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Make Room for the Hotel Boom : Acceptance of Luxury Lodgings Has Developers Checking In

November 27, 1988|JULIO MORAN | Times Staff Writer

Fueled by high occupancy rates and an upsurge in office space development, hotel construction is booming in the Westside.

In Santa Monica, where a change in political climate is allowing the construction of beachfront hotels for the first time, at least six new hotels are planned or under construction. Developers are hoping to make the city into an "urban resort" area for both weekend getaways and weeklong convention groups.

In Century City, a new luxury hotel opened in June. Next month, another hotel opens across from the Beverly Center. By 1992, other new luxury hotels are expected to open in Marina del Rey, Beverly Hills and Hollywood.

Above-Average Occupancy

Despite the rash of hotel construction, consultants say there is room for all, although some older hotels may be forced to lower room rates and go after business clientele with smaller expense accounts to maintain current occupancy levels. Nightly room rates run from an average of $85 in Hollywood to $200 in Beverly Hills, according to the accounting firm of Laventhol & Horwath in the mid-Wilshire district.

Westside hotel occupancy rates, which have been above the industry national average of 70% for a few years, are expected to dip into the high-60% bracket by 1991, according to R. Britton Colbert, a partner with Laventhol & Horwath's hotel consulting division. But they should climb back into the low-70% range after most of the hotels are open in 1992, Colbert said.

Consultants believe that occupancy levels will go back up in part because of more than 5 million square feet of commercial office development that has already been built or approved for the Westside. Commercial development means an increase in business travelers.

Local government officials, even those opposed to major development, like hotels, preferring them over office buildings because they produce income without as many traffic problems.

"If the city is trying to resolve its fiscal problems in a more environmentally benign way, then hotels are more acceptable," said three-term Santa Monica City Councilman Dennis Zane, a slow-growth advocate.

Besides taxes on hotel rooms, overnight guests spend money on transportation, meals and entertainment. A 1986 survey of travel expenses by Laventhol & Horwath found that the average Los Angeles-area visitor spends $185 a day. Only $70 is spent on lodging, with the rest on other travel expenses, which in turn generate sales-tax revenues, and in some cities, user fees and utility taxes.

Ideal Place

While separate statistics on travel expenses for the Westside are not available, hotel consultants say more money is spent here than in other parts of Los Angeles because of more expensive hotel rooms, restaurants and entertainment.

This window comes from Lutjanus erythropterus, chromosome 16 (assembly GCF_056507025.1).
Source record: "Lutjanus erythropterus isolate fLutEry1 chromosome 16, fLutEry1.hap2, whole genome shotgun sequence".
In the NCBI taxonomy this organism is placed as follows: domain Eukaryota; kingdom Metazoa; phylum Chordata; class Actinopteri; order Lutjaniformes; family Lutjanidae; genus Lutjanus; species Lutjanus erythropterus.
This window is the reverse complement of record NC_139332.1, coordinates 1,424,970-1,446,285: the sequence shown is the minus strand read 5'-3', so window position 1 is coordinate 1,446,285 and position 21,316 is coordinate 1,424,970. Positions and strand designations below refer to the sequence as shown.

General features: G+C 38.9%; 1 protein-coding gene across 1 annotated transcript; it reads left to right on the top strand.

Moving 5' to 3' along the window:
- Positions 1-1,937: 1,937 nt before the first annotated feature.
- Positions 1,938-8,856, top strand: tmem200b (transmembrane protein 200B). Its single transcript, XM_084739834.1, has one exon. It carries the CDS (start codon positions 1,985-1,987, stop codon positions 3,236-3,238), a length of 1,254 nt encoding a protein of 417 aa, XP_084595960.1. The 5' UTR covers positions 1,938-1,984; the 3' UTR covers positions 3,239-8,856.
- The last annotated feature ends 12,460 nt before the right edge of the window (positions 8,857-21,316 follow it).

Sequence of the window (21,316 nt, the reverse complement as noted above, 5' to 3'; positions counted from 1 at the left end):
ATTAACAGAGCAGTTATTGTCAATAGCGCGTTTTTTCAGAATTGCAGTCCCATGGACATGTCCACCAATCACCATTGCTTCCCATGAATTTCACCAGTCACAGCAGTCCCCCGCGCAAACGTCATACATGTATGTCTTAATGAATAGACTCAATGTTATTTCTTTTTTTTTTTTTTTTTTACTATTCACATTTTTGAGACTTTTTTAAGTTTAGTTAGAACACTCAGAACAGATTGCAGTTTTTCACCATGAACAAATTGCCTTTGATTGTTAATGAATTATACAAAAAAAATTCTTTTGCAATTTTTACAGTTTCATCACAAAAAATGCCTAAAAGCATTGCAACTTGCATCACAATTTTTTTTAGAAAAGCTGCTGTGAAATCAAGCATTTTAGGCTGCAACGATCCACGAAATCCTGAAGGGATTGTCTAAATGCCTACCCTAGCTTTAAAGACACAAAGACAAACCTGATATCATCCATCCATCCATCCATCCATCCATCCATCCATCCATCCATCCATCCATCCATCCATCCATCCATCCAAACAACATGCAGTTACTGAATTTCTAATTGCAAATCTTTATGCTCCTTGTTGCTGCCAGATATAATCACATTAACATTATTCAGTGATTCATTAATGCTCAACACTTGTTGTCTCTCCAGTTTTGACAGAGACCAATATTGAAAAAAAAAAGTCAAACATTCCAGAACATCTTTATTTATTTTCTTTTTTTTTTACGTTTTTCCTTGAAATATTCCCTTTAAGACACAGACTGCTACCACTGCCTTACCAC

Consultants and developers are optimistic about a strong Westside hotel market largely because its location makes it the ideal place in the Los Angeles area to combine business and leisure travel in one trip.

"After a full day of business meetings, Westside hotels can claim proximity to shopping on Rodeo Drive in Beverly Hills, dining in fine West Hollywood restaurants and watching the sunset over the Pacific Ocean in Santa Monica," Colbert said.

The area's year-round moderate climate is also expected to contribute to strong hotel occupancy levels.

"It is less seasonal than an area like, say, Palm Springs, where the winters are full and the summers bring discount rates," said J. Paul DeMyer, national director of hospitality consulting for Kenneth Leventhal & Co., an accounting firm in Century City. "The Westside, particularly Santa Monica, has a higher occupancy level during the summer, but it's generally strong all year."

The hotels being built are high-end, not only because they are glamorous, but because the high price of land in the Westside dictates that new hotels must charge high rates to make a profit, consultants say.

"Plain and simple, there is no way to make a middle-level hotel pencil out with the cost of land in the Westside," said John Sipple, director of Hospitality properties for Grubb & Ellis Co. in West Los Angeles.

And if clients are going to spend more than $150 a night, they want to feel like they are getting their money's worth, the consultants say.

Likened to Chateau

The JW Marriott at Century City, which opened in June as Marriott's top-of-the-line West Coast hotel, likened itself in a brochure to a magnificent chateau:

"French chateau decor is a harmony of upholstered pieces in flower-soft colors, custom armoires, marble-topped desks and dramatic floor plants. Thoughtful appointments include bedside, bath and desk phones. In the spacious marble bath are fine toiletries, hair dryer, terry robe and thick over-sized towels. Deep-piled rugs, Italian marble floors, museum-quality objets d'art and rare plants give our lobby the ambiance of the living room in a magnificent chateau."

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